T.J. so firmly ruled that part of Harrison County, lending at exorbitant fees and collecting on his own timetable, that virtually everyone called him “Mr. Boss.” But not his wife, the pampered Minnie, whom he had lured to Texas from more cultured surroundings in Alabama. Miss Minnie called no one “Boss.” When the adult Lady Bird offered one of her rare descriptions of her parents, she called theirs a “stressful” union, and those words, though true, did not begin to capture the truth. Minnie Pattillo and T. J. Taylor grew up in the same Alabama county, but on different planets. Her father, Luther Pattillo (whose Scots ancestors spelled it Patiloch), had begun acquiring land after the Civil War, and by his shrewd (some would say exploitative) management, he had become one of the largest landowners in the state. While most sharecroppers in the region split 50/50 with their landlord whatever the crops brought, Luther Pattillo demanded 60 percent for himself, and because he owned so much land and the general store where many sharecroppers traded, he could get away with it. Luther and his wife, Sarah, liked to enjoy their wealth by moving around, from one of the homes they owned to another, depending on the social season and the school year. Wherever they lived, they maintained a large library and kept a piano in the drawing room so Minnie and her younger sister Effie could perform for guests. Effie got so proficient she set her sights on attending the Juilliard School in New York City, while Minnie remained the bookworm of the family, content to sit alone reading for hours at a time. Behind that genteel facade, of piano music and shelves of old books, the Pattillo household reeked of jealousy and malice. Sarah had been a Confederate widow with three young children when Luther married her, and she never let him Sarah. As a result of his ruthless business practices, he became known as “the meanest man in Autauga County,” but his offspring, proud of their self-made father, liked to lord it over their half-siblings and play up to him. Luther called himself a “general merchant,” and passed along the label (with the business) to his own son Claude, leaving his stepchildren to fend for themselves. If Autauga County, Alabama, had been more urbanized, the Pattillos would have looked at T. J. Taylor as coming from the wrong side of the tracks. In rural Alabama, the common phrase for people like the Taylors, who never managed to own much land of their own but had to eke out a living as tenant farmers, was “dirt poor.” Polished pianos and store-bought books were foreign to them, and they worried not about the winter social calendar but about winter shoes. Yet Autauga County was small enough that Minnie Pattillo and T. J. Taylor, born within months of each other in 1874, were bound to cross paths. Whether it was the romantic setting of his rescuing her after she had been thrown from a horse, as family lore had it, or some other, less dramatic meeting, the mutual attraction was strong. Standing alongside the much taller T.J., Minnie, with her many freckles and ruddy complexion, made his jet black hair and olive skin appear all the darker. Who knows what really drew Minnie to the untutored T. J. Taylor? One answer seems obvious. T.J. acted much like Luther Pattillo in his ambition and business practices, and if most women marry their fathers, Minnie was simply following that instinct. Minnie had a rebellious streak, and she may have found T.J.’s rough edges exciting, so at odds with the social snobbery she witnessed at home. Naturally, her parents were dead set against her having anything to do with T.J., and it was all too clear that she could register her defiance to them by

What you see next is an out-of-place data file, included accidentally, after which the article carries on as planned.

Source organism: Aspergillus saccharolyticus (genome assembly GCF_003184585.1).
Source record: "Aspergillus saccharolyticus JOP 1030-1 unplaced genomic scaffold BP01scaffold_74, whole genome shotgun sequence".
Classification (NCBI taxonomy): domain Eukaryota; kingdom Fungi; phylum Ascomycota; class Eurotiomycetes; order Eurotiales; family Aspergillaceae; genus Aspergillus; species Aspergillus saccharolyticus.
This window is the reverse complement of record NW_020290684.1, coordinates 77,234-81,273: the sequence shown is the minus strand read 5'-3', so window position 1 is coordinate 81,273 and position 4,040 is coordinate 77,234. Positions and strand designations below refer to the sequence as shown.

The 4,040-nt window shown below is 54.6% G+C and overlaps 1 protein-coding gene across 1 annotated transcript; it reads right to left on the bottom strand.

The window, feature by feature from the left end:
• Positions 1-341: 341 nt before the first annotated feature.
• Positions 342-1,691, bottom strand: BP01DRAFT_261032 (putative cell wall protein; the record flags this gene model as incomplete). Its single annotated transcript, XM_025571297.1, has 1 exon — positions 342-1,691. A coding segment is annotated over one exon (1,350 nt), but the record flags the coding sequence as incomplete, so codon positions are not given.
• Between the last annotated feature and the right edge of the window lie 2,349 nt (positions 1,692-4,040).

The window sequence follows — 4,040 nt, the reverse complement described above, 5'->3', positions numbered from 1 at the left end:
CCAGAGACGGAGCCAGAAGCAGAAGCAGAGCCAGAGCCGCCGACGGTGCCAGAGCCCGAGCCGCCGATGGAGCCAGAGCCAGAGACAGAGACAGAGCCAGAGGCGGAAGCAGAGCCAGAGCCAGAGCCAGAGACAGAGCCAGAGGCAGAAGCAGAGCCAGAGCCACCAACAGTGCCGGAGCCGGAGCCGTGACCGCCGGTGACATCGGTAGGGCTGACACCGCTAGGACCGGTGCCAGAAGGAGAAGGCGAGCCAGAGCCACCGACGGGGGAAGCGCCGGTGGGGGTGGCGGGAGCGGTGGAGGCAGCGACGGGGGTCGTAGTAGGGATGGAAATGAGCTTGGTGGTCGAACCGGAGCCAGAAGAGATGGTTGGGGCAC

sticking with him. For his part, T.J. set out on the fast track to prove himself worthy. Leaving Autauga with an older brother in late 1898, he managed to pay cash for 116 acres as soon as he crossed the Texas border. Where he got that $500 (about a year’s wages for a working man) remains a mystery. He later told his daughter he had sold a saddle, but only a very elaborate saddle would have brought $500. And how would he have acquired such a saddle in the first place? His neighbors decided he must have robbed a train along the way. T.J. soon bought more land, swapping poorer acres for better, and when he opened a shop in Karnack, the sign he put out front, “Dealer in Everything,” sounded like a bloated version of his future father-in-law’s “general merchant.” In November 1900, when T.J. returned to Alabama for Minnie, the Pattillos still labeled him “white trash.” Acquiring a rustic little store in a speck of a Texas town did not catapult him into their class. Even if they made allowances for his lack of education, they weren’t likely to forget that his mother had married four times and produced thirteen children, making her something of a joke to their society-minded friends. When Minnie persisted with plans to wed, her family refused to attend, and so the ceremony was a Taylors-only event at the home of T.J.’s older brother. If Minnie had known where T.J. was taking her, she might have reconsidered. With fewer than one hundred residents, Karnack, Texas, had only recently gotten its own post office. Marshall, the county seat fifteen miles away, had already become one of the wealthiest towns in that part of the state, and it would have suited Minnie better. Its strategic location, on the railroad connecting Dallas and Shreveport, made it a hub for commerce, and prosperous local residents had built imposing large homes along Washington Avenue and opened centers of higher learning, including a Female Institute. But a man on the make, like T.J., needed a set down his stakes and refused to budge. The marriage showed cracks from the start. Minnie made clear she detested her new home, and she wanted nothing to do with neighbors she saw as clearly inferior to herself. Most had never seen an opera or traveled outside the county. Her husband offered little consolation. His long workdays, as he continued to accumulate acres, meant she saw little of him. What she might have heard, she would not have liked. His reputation as a “ladies’ man” was well deserved, and what’s more, he didn’t care a whit what people said about him. Yet Minnie stayed, at least for a while. The son she bore within a year of marriage was named for his father, but by the time the second was born, in August 1904, Minnie wanted a name that had nothing to do with her husband, and she settled on the exotic-sounding “Antonio.” Before little Tony could walk, she left Karnack, taking both boys back to Alabama where she farmed them out to relatives, both T.J.’s and hers. To her family, she explained that she had left her husband because he was seeing other women. What had started out as a summer break for Minnie and the boys was going to last a lot longer. According to court documents T.J. filed in February 1909, Minnie had been gone four years and he wanted a divorce. Whenever he had written her to ask for an explanation, she had pled illness and requested more time to convalesce. But T.J. suspected she was not even with her family but had decamped to more appealing surroundings in the upper Midwest, possibly opera-rich Chicago or Battle Creek, Michigan, where she and all her family liked to go to take cures at the Kellogg Sanitarium. It’s not clear where T.J. was getting his information, but his suspicion was confirmed when he received word from Michigan that Minnie, having left her sons in Alabama, was indeed a patient at the sanitarium. But, as the Kellogg